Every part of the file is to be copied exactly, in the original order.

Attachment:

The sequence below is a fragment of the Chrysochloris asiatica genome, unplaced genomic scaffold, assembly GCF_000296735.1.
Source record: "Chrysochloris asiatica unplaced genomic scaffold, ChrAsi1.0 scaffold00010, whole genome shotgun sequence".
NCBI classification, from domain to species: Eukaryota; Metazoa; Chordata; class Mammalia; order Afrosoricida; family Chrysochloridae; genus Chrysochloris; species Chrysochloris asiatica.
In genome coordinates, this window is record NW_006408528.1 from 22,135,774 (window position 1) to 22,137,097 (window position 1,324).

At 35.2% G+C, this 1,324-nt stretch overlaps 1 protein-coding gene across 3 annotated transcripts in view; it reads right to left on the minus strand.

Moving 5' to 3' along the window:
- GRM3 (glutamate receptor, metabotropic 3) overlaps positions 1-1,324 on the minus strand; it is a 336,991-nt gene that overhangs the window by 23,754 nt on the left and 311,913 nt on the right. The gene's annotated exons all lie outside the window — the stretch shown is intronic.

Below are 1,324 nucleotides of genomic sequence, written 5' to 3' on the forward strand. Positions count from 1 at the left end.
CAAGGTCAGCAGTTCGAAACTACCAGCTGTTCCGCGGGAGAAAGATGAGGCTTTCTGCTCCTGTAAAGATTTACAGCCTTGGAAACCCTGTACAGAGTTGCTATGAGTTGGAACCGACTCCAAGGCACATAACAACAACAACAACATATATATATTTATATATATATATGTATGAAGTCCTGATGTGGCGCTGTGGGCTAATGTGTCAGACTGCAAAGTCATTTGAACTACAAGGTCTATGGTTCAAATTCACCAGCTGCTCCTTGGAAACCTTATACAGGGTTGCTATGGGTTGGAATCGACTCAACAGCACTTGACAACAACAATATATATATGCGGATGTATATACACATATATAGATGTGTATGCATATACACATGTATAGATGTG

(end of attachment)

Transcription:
The sequence below is a fragment of the Chrysochloris asiatica genome, unplaced genomic scaffold, assembly GCF_000296735.1.
Source record: "Chrysochloris asiatica unplaced genomic scaffold, ChrAsi1.0 scaffold00010, whole genome shotgun sequence".
NCBI classification, from domain to species: Eukaryota; Metazoa; Chordata; class Mammalia; order Afrosoricida; family Chrysochloridae; genus Chrysochloris; species Chrysochloris asiatica.
In genome coordinates, this window is record NW_006408528.1 from 22,135,774 (window position 1) to 22,137,097 (window position 1,324).

At 35.2% G+C, this 1,324-nt stretch overlaps 1 protein-coding gene across 3 annotated transcripts in view; it reads right to left on the minus strand.

Moving 5' to 3' along the window:
- GRM3 (glutamate receptor, metabotropic 3) overlaps positions 1-1,324 on the minus strand; it is a 336,991-nt gene that overhangs the window by 23,754 nt on the left and 311,913 nt on the right. The gene's annotated exons all lie outside the window — the stretch shown is intronic.

Below are 1,324 nucleotides of genomic sequence, written 5' to 3' on the forward strand. Positions count from 1 at the left end.
CAAGGTCAGCAGTTCGAAACTACCAGCTGTTCCGCGGGAGAAAGATGAGGCTTTCTGCTCCTGTAAAGATTTACAGCCTTGGAAACCCTGTACAGAGTTGCTATGAGTTGGAACCGACTCCAAGGCACATAACAACAACAACAACATATATATATTTATATATATATATGTATGAAGTCCTGATGTGGCGCTGTGGGCTAATGTGTCAGACTGCAAAGTCATTTGAACTACAAGGTCTATGGTTCAAATTCACCAGCTGCTCCTTGGAAACCTTATACAGGGTTGCTATGGGTTGGAATCGACTCAACAGCACTTGACAACAACAATATATATATGCGGATGTATATACACATATATAGATGTGTATGCATATACACATGTATAGATGTG